Explore Plants

Share

Ask Mr. Smarty Plants

Ask Mr. Smarty Plants is a free service provided by the staff and volunteers at the Lady Bird Johnson Wildflower Center.

Search Smarty Plants
    
 

Can't find the answer in our existing FAQs, submit a question to Mr. Smarty Plants.
Need help with plant identification, visit the plant identification page.

rate this answer
2 ratings

Wednesday - November 11, 2009

From: Boerne, TX
Region: Southwest
Topic: Trees
Title: Possibility of Colorado Blue Spruce tree in Boerne TX
Answered by: Barbara Medford

QUESTION:

Is it possible to plant Colorado Blue Spruce trees in the Boerne, Texas area?

ANSWER:

Sure, it's possible, you can plant anything you can dig a big enough hole for. The questions are (1) how far out of your area will you have to go to find that tree to purchase and (2) will it live?

Picea pungens (blue spruce), also known as Colorado spruce or Colorado blue spruce is found growing naturally no nearer to Boerne than the mountains of New Mexico and western Colorado. In these areas, the tree is in its comfort range of average January temperatures of 12 to 16 deg. F, and maximum July temperatures of 70 to 72 deg. F. In Central Texas, 72 deg. F overnight is considered a cold snap, much less during the day. Picea pungens is considered hardy in USDA Hardiness Zones 2 to 7. Kendall County, in the Texas Hill Country is in Zone 8b.

So, in answer to our first question, can it be purchased, the answer is probably not. The preferred propagation method for this plant is by seed. The main reason for this is that transplanting conifers, which usually have taproots, is very difficult, as damaging the taproot can mean death to the tree. Shipment would be expensive and survival not be guaranteed. It seems very unlikely, under those conditions, that your neighborhood nursery is going to be carrying this tree for sale. In answer to the second question, you can draw your own conclusions. The Lady Bird Johnson Wildflower Center is dedicated to the care, protection and propagation of plants native not only to North America but to the area in which they grow naturally. You already know where the Colorado blue spruce will grow, and can make your own judgment on where it won't grow.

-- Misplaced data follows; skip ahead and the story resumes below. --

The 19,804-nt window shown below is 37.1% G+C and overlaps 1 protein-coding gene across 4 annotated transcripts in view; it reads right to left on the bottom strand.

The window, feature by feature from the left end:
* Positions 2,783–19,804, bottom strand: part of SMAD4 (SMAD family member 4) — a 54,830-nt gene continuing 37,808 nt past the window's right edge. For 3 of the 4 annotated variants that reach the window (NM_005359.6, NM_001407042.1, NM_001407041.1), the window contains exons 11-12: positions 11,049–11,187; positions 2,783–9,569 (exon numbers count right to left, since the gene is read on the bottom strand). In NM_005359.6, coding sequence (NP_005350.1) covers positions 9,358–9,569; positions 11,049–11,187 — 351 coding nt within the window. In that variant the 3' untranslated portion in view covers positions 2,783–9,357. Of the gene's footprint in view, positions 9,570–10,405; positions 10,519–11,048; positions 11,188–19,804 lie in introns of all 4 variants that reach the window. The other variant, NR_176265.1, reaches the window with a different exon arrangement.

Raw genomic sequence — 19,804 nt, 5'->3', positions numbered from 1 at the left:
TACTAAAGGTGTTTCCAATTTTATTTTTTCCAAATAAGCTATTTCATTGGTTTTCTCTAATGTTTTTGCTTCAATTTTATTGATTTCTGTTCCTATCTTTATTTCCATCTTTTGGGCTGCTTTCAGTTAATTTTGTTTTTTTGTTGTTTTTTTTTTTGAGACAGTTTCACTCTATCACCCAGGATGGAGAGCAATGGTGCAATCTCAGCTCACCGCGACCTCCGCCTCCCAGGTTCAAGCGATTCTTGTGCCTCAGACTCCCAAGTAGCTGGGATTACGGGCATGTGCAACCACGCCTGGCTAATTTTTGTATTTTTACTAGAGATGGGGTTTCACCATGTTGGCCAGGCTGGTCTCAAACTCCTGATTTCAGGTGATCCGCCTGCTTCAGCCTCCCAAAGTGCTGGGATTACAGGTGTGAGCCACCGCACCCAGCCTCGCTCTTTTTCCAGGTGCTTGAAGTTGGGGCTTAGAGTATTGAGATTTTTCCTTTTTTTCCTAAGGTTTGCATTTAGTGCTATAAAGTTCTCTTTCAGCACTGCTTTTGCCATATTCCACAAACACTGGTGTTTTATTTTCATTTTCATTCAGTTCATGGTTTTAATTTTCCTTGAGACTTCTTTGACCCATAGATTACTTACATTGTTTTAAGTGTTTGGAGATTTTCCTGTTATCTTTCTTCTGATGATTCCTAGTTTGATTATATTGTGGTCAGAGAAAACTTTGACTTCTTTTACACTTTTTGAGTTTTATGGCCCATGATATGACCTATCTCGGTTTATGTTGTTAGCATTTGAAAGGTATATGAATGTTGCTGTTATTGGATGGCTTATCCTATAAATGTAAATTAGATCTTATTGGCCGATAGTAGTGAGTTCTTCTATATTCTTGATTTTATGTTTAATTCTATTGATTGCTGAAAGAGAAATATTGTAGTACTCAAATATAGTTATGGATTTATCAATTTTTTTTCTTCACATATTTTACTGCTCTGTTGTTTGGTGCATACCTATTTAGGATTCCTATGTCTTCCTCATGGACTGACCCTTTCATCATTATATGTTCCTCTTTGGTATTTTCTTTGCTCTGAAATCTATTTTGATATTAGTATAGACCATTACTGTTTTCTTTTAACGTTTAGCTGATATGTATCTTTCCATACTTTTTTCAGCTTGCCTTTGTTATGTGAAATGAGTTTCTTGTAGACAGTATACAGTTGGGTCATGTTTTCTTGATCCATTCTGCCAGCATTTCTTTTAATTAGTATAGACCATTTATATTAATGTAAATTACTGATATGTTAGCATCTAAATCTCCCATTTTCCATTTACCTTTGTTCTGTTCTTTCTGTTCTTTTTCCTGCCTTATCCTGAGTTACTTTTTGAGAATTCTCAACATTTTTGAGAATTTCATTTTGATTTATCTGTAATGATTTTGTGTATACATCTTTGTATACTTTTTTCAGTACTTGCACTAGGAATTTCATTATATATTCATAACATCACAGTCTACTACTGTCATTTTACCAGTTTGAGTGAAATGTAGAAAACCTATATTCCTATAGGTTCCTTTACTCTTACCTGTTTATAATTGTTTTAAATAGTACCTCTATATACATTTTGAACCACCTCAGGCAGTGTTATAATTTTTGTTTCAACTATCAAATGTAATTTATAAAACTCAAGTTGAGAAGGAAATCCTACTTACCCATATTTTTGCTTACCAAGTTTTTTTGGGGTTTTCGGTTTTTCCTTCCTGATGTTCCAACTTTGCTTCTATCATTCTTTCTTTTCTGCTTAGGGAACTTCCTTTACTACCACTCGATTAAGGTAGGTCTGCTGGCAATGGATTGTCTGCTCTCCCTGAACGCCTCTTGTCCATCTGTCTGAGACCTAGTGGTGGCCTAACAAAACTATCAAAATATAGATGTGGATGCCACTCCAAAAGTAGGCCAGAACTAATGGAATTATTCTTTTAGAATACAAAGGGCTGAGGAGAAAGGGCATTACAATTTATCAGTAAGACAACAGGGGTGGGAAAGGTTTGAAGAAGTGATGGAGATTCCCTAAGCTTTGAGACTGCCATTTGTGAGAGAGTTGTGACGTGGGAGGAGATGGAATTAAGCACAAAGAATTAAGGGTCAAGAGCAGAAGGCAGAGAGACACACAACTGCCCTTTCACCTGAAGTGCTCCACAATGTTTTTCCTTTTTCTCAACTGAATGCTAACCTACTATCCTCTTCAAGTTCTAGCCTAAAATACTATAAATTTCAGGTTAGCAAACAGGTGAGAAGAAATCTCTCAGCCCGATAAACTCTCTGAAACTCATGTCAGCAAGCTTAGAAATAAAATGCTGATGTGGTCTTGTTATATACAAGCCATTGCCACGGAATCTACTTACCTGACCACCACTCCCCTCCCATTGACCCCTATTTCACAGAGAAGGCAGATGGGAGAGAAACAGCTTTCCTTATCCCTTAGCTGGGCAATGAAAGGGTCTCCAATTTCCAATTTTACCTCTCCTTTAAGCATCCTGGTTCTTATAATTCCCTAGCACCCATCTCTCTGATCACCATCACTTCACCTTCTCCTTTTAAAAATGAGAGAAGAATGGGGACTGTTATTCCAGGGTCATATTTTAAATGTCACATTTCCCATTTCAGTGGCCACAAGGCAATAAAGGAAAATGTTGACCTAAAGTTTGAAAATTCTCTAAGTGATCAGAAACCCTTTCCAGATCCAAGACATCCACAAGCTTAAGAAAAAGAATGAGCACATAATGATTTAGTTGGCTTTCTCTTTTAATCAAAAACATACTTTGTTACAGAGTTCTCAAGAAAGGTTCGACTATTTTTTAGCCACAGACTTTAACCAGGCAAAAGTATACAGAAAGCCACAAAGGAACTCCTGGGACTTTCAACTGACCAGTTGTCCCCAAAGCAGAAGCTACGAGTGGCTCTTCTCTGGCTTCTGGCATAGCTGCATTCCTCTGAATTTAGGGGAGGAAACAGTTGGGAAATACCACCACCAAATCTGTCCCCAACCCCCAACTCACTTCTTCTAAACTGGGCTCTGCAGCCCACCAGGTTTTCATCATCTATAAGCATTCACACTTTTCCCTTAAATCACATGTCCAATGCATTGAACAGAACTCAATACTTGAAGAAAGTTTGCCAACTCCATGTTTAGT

For more information, see this website from Ohio State University on Picea pungens.

 

More Trees Questions

Problem with leaves of Texas Ash in Austin
May 21, 2012 - We purchased a 3' to 4' Texas Ash in March 2012. The past few days I noticed new leaves at the top are curled under, have a milky substance on them, and more than a few ladybugs on them. What is thi...
view the full question and answer

Large Leaved Trees in Sugarland, TX
June 27, 2011 - Can you give me a list of trees which bear thick and broad leaves?
view the full question and answer

Trees and shrubs for adobe soil in Penngrove CA
June 19, 2010 - Hi, I'd like to find a list of trees that are native, drought tolerant and suitable to the adobe soil in Penngrove. We will be landscaping a bare .5 acre parcel starting later this fall. Another fea...
view the full question and answer

Growing non-native avocado outside from Austin
December 27, 2012 - My son has a very large avocado tree that he rooted from a pit that is currently growing in a large container. However, it has gotten too big to winter inside. Can it be planted in the ground in Aust...
view the full question and answer

Natural Privacy Planting for New Jersey
October 09, 2013 - I have a question about privacy plantings in New Jersey (Monmouth County). We have a wooden fence around the perimeter of backyard with some various older trees. We wanted to start anew and wanted to ...
view the full question and answer

Smarty Plants's Facebook profile Support the Wildflower Center by Donating Online or Becoming a Member today.

Mr. Smarty Plants wants you to be his Facebook friend. Click the Facebook icon to add yourself to Mr. Smarty Plants list of friends.